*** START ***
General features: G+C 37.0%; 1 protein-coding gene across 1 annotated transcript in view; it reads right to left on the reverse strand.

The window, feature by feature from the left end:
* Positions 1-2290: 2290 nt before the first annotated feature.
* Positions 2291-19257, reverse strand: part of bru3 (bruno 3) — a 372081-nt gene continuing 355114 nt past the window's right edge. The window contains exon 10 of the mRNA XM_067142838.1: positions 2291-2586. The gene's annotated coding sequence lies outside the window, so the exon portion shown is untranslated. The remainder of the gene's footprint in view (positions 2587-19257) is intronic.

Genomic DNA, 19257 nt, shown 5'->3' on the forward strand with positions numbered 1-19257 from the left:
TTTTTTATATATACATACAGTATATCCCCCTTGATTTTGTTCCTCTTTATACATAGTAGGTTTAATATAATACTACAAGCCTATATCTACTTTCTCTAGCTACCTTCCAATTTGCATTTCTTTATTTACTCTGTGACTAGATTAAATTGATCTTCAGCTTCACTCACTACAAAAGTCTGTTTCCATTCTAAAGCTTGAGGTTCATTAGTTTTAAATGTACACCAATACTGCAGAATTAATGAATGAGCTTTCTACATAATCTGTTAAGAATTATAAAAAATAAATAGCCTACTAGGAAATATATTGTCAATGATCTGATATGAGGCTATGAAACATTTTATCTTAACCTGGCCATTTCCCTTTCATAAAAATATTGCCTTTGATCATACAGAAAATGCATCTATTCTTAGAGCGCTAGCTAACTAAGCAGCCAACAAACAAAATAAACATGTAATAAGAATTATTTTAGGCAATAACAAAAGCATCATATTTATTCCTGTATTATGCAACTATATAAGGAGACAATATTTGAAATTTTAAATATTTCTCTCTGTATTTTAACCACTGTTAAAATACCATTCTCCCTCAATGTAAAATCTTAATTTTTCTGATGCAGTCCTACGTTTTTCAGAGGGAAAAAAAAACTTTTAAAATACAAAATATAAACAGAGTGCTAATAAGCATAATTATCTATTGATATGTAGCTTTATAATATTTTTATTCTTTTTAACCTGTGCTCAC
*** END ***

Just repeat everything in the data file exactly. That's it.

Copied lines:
General features: G+C 37.0%; 1 protein-coding gene across 1 annotated transcript in view; it reads right to left on the reverse strand.

The window, feature by feature from the left end:
* Positions 1-2290: 2290 nt before the first annotated feature.
* Positions 2291-19257, reverse strand: part of bru3 (bruno 3) — a 372081-nt gene continuing 355114 nt past the window's right edge. The window contains exon 10 of the mRNA XM_067142838.1: positions 2291-2586. The gene's annotated coding sequence lies outside the window, so the exon portion shown is untranslated. The remainder of the gene's footprint in view (positions 2587-19257) is intronic.

Genomic DNA, 19257 nt, shown 5'->3' on the forward strand with positions numbered 1-19257 from the left:
TTTTTTATATATACATACAGTATATCCCCCTTGATTTTGTTCCTCTTTATACATAGTAGGTTTAATATAATACTACAAGCCTATATCTACTTTCTCTAGCTACCTTCCAATTTGCATTTCTTTATTTACTCTGTGACTAGATTAAATTGATCTTCAGCTTCACTCACTACAAAAGTCTGTTTCCATTCTAAAGCTTGAGGTTCATTAGTTTTAAATGTACACCAATACTGCAGAATTAATGAATGAGCTTTCTACATAATCTGTTAAGAATTATAAAAAATAAATAGCCTACTAGGAAATATATTGTCAATGATCTGATATGAGGCTATGAAACATTTTATCTTAACCTGGCCATTTCCCTTTCATAAAAATATTGCCTTTGATCATACAGAAAATGCATCTATTCTTAGAGCGCTAGCTAACTAAGCAGCCAACAAACAAAATAAACATGTAATAAGAATTATTTTAGGCAATAACAAAAGCATCATATTTATTCCTGTATTATGCAACTATATAAGGAGACAATATTTGAAATTTTAAATATTTCTCTCTGTATTTTAACCACTGTTAAAATACCATTCTCCCTCAATGTAAAATCTTAATTTTTCTGATGCAGTCCTACGTTTTTCAGAGGGAAAAAAAAACTTTTAAAATACAAAATATAAACAGAGTGCTAATAAGCATAATTATCTATTGATATGTAGCTTTATAATATTTTTATTCTTTTTAACCTGTGCTCAC